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Because All Politics IS Local

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The idiom, “All Politics is Local,” has been attributed to the late Speaker of the House Tip O’Neill, but it dates back even further, and is no less relevant now than it was back in the ‘80s when O’Neill served in the House of Representatives.

It also encapsulates the focus of Turning Point USA’s new “Faith” arm. People of faith should be voting their values, and TPUSA-Faith is providing tools and resources to help them to be “upright citizens,” as one of my favorite Proverbs encourages:

Upright citizens are good for a city and make it prosper,
    but the talk of the wicked tears it apart. — Proverbs 11:11

One of the resources TPUSA-Faith offers is its partnership with local churches who choose to be its face in the community and support TPUSA-Faith’s

mission to engage, equip, and empower Christians to change the trajectory of our nation.

My local church, Beachcities Community Church of Huntington Beach, CA, is part of that TPUSA-Faith umbrella. On Monday, Beachcities hosted a candidate forum with 20 candidates running for school board and city councils in the surrounding cities of Fountain Valley, Newport Beach, Costa Mesa, and of course, Huntington Beach.

I have spent the majority of my time in California in the Los Angeles area, so I am less familiar with the political world behind the Orange curtain. I was enlightened, as well as inspired to see the passion these candidates had for the people of their community and their desire to contribute to the healing, shoring up, and thriving of their local neighborhoods and schools.

One of the new things I learned is that Huntington Beach is a charter city.

When California became a part of the union in 1850, the state first controlled the formation of cities and how they operate. We already know how poorly top-down control goes, and cities found that the state’s incessant meddling in their municipal affairs caused more problems than solutions—and this was when the state was mostly made up of ranches and farmland, without the huge population centers it has today. In 1879, California adopted a constitutional amendment that granted “home rule” power to individual cities, including allowing the cities to become “charter cities” to exempt themselves from state laws applicable to general law cities. These cities have their own councils, boards, police departments, and for some, even their own district attorneys and prosecutorial arm.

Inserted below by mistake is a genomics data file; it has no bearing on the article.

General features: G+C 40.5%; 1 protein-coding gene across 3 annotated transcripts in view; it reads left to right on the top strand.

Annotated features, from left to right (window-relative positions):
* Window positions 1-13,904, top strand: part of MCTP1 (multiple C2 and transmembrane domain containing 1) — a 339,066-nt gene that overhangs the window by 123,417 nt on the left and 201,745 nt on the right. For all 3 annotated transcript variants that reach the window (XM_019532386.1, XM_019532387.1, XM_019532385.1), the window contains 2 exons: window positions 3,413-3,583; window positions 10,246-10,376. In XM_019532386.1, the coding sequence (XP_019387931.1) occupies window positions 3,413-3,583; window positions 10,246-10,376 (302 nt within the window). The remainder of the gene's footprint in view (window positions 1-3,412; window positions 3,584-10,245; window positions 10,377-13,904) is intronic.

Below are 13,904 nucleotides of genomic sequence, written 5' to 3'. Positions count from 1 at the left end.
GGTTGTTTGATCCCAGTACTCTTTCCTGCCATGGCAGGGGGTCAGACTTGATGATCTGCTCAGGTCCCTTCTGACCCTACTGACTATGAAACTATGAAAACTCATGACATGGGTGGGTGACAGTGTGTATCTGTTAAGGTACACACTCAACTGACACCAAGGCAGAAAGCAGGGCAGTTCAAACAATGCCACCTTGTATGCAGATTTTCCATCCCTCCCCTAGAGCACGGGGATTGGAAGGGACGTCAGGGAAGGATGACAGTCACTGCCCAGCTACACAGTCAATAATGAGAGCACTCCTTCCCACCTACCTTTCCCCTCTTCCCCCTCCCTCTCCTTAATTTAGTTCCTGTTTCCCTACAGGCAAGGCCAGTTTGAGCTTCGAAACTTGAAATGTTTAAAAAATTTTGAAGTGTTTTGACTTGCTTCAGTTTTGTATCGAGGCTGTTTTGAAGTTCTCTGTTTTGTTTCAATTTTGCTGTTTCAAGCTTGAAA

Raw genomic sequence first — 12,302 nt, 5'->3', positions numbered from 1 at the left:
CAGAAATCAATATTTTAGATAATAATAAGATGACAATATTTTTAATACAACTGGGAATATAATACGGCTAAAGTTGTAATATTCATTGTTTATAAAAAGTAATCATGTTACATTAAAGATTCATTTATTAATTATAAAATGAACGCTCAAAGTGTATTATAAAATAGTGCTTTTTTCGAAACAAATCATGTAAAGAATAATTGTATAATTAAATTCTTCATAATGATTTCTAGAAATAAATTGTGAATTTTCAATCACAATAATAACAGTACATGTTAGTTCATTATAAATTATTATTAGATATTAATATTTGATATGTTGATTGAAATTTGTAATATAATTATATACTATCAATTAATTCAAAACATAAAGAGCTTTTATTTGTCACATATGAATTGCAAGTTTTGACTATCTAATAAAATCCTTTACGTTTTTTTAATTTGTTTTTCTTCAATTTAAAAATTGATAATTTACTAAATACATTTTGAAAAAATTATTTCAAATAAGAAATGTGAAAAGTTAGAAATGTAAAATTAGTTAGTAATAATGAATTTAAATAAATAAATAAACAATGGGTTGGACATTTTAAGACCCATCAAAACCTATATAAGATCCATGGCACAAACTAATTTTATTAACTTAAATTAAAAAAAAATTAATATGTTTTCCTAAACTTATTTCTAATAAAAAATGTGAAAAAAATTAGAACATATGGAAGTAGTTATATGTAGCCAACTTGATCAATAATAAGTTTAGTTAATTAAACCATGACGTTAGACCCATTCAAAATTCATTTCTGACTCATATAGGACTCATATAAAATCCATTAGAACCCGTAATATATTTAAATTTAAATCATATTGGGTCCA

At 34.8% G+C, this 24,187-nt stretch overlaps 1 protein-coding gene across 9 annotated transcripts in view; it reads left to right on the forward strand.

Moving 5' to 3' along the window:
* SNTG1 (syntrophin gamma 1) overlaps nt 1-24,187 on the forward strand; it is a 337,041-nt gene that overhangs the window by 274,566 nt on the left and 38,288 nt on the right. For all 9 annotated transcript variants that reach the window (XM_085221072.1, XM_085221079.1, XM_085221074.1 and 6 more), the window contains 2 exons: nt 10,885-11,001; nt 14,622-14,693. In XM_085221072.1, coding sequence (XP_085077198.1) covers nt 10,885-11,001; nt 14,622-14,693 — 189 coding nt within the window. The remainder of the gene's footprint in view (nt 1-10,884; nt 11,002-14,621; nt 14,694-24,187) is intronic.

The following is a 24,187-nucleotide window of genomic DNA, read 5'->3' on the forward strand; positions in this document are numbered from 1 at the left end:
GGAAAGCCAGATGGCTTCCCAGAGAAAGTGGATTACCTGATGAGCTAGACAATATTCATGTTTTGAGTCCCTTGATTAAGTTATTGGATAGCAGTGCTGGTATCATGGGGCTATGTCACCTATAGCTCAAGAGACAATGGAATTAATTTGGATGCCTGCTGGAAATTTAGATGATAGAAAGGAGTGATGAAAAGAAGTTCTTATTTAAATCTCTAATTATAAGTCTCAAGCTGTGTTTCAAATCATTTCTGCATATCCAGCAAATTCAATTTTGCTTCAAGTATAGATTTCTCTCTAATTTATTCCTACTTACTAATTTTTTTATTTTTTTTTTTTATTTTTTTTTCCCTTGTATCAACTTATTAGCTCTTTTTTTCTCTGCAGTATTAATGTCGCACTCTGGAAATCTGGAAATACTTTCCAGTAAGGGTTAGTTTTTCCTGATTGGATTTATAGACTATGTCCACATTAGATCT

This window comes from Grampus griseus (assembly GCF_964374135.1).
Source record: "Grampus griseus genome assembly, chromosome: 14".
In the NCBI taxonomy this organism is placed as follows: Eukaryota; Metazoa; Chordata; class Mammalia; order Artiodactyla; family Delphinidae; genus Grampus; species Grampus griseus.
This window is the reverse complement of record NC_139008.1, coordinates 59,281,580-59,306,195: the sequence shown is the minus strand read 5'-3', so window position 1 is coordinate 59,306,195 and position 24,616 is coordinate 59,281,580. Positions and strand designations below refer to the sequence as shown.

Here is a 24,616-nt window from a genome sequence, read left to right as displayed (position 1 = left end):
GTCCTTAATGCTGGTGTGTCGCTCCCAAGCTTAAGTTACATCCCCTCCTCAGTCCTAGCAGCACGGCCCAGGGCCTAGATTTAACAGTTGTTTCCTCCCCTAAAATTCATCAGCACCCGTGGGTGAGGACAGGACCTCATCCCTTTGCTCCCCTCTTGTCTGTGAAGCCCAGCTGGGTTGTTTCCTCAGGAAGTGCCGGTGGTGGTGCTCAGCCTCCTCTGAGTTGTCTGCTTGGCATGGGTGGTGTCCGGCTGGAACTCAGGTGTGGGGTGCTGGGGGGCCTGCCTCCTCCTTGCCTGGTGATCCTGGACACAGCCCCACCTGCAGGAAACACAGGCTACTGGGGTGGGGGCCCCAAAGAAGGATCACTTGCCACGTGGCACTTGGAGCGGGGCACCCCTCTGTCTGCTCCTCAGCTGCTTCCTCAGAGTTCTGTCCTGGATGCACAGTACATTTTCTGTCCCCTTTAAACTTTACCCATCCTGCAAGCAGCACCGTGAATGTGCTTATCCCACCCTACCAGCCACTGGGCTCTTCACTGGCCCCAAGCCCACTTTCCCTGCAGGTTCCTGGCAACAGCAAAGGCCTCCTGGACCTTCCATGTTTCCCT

Huntington Beach has its own city attorney who is running for re-election. His name is Michael E. Gates. He is one of the attorneys instrumental in suing our Governor Hair Gel for his attacks on our freedoms, as well as his attempted closure of Orange County beaches during the pandemic.

Here’s a brief snippet to give you a flavor of what Gates is all about.

I like him already, and if I lived in Huntington Beach, he’d have my vote. If you would like to see the full video, move on over to a paid subscription.

This new knowledge gives me a keen understanding of not only Huntington Beach’s pride of place and heritage, but why the residents fight so hard against the infringement on their freedoms. While large cities like Los Angeles, Sacramento, and Fresno are also charter cities, we see the mess that has been made because they have shirked local governance and inclusion of the community in their decision-making, for political control and currying favor nationally. The current LAtinX Scandal mess that is happening with the Los Angeles City Council is reflective of what results when this happens.

But, I digress….

Over at RedState, I am doing an In My Orbit series, “All Politics Is Local,” where I will be covering some of the Southern California grassroots candidates, especially among school boards. Over the past year of covering parents’ and parent groups’ fight against our useless governor, school boards, and teachers unions to protect their children and secure their medical and educational freedom, I am amazed at how much power a school board can have, and how little they use it for the benefit of educating children or the inclusion of parental and community concerns.

Many school board members are bought and paid for by teachers unions, or are looking at higher office, and use the board as their career steppingstone. Parents are beyond fed up, and this uprising of We The Parents is a result. It’s going to change this election cycle, and could well be the beginning place of changing our state.

Ma tha Siobhan.

I covered the full TPUSA-Faith/Beachcities Community Church Candidates Forum over at RedState. Give it a read.

IN MY ORBIT: Ahead of the Midterm Elections, TPUSA Faith Mounts Local Candidate Forums

Here are some highlights—enjoy!

What do you think?

Written by CONK!

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